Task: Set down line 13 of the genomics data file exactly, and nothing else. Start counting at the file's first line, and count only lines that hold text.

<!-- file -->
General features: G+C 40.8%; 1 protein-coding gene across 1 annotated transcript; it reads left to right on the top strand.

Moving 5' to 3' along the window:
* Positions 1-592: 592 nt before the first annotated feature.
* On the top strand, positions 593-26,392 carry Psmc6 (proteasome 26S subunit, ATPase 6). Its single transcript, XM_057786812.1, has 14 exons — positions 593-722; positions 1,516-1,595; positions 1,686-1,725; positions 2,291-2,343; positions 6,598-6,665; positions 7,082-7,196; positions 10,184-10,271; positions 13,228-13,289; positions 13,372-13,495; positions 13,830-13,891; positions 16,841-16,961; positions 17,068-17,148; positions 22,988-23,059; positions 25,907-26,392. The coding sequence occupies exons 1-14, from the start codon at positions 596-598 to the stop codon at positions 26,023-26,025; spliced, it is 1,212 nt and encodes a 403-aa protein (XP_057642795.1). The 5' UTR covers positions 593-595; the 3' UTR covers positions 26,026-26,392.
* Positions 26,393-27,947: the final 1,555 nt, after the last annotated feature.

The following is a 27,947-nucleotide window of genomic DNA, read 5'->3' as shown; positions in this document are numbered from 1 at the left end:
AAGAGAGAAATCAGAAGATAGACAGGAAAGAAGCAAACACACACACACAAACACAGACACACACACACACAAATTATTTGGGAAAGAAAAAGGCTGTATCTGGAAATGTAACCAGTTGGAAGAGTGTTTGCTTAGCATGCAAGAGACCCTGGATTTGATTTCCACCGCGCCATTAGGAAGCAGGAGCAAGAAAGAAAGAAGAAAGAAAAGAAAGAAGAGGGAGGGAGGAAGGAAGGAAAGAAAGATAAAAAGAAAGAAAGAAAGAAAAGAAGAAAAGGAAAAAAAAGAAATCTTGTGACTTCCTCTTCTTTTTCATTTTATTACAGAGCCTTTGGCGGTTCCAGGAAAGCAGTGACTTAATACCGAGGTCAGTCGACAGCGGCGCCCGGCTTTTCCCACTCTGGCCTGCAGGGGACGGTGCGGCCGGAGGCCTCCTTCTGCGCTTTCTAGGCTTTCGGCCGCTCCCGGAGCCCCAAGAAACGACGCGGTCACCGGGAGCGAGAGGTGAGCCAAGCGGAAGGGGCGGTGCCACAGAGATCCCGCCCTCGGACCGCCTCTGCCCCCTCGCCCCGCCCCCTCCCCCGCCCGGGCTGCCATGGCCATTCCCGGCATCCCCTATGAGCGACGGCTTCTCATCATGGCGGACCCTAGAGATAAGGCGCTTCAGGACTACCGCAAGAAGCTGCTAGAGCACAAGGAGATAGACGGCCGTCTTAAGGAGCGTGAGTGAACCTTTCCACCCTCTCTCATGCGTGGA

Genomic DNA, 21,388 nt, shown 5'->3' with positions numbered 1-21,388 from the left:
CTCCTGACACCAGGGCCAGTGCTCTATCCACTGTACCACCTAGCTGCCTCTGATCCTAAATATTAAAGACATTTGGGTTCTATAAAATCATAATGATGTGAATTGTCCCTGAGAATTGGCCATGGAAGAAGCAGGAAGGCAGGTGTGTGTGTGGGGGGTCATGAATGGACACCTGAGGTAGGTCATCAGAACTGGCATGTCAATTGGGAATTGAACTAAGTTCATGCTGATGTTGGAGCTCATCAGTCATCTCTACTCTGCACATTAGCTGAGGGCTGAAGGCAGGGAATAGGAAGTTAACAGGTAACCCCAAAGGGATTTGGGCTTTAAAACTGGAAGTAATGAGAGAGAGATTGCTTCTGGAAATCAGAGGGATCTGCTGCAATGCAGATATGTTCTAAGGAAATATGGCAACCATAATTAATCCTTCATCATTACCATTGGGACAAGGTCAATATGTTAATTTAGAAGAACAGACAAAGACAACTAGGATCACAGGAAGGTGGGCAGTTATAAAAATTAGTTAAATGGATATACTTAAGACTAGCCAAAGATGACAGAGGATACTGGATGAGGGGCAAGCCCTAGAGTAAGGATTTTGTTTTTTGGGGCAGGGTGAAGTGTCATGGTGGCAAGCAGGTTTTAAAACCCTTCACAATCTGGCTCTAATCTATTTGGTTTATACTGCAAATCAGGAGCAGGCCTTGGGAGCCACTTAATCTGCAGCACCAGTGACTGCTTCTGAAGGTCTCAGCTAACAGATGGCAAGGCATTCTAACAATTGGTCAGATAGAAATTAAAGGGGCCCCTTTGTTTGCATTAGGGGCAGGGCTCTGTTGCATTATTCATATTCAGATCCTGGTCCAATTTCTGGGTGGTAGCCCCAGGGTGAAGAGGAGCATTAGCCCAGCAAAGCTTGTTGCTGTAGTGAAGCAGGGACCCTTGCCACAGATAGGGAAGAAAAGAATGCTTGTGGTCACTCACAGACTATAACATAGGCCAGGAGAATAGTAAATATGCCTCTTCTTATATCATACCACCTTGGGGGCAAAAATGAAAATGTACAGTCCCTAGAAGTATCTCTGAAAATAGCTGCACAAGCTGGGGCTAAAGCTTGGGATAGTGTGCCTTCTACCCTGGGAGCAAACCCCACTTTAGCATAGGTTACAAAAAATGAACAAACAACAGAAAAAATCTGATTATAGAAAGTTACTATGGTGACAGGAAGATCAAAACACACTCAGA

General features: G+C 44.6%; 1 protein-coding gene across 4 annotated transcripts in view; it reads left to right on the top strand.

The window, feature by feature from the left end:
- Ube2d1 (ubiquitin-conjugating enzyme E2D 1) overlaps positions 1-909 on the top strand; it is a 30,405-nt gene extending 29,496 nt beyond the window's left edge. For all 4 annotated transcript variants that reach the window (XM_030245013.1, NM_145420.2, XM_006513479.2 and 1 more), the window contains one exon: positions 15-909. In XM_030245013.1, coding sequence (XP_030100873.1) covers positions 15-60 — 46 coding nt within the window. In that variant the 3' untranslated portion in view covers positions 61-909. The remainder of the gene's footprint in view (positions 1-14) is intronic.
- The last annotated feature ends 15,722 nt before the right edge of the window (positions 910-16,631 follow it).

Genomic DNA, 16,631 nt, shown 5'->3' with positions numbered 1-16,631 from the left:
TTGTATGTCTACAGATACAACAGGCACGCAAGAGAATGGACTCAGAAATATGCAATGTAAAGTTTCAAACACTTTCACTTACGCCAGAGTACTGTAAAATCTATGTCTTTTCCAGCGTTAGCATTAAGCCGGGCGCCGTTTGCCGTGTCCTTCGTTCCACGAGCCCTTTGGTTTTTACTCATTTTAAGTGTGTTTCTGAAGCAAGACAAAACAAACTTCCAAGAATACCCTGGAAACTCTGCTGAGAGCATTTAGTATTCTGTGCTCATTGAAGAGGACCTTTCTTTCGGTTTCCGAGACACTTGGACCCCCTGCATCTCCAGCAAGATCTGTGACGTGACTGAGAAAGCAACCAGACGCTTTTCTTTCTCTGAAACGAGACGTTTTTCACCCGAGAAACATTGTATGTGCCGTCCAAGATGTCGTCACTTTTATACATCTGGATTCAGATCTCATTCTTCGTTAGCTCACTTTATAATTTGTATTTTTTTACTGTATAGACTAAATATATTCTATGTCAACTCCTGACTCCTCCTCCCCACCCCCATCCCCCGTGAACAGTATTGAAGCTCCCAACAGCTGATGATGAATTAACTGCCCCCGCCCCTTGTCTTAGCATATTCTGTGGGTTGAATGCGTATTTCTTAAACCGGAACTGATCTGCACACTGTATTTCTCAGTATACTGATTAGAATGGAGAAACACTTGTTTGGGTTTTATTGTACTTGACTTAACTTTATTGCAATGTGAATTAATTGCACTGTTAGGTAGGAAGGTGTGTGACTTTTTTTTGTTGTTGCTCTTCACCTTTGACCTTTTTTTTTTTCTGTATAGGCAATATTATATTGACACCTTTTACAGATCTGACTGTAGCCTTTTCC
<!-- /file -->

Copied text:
- The last annotated feature ends 15,722 nt before the right edge of the window (positions 910-16,631 follow it).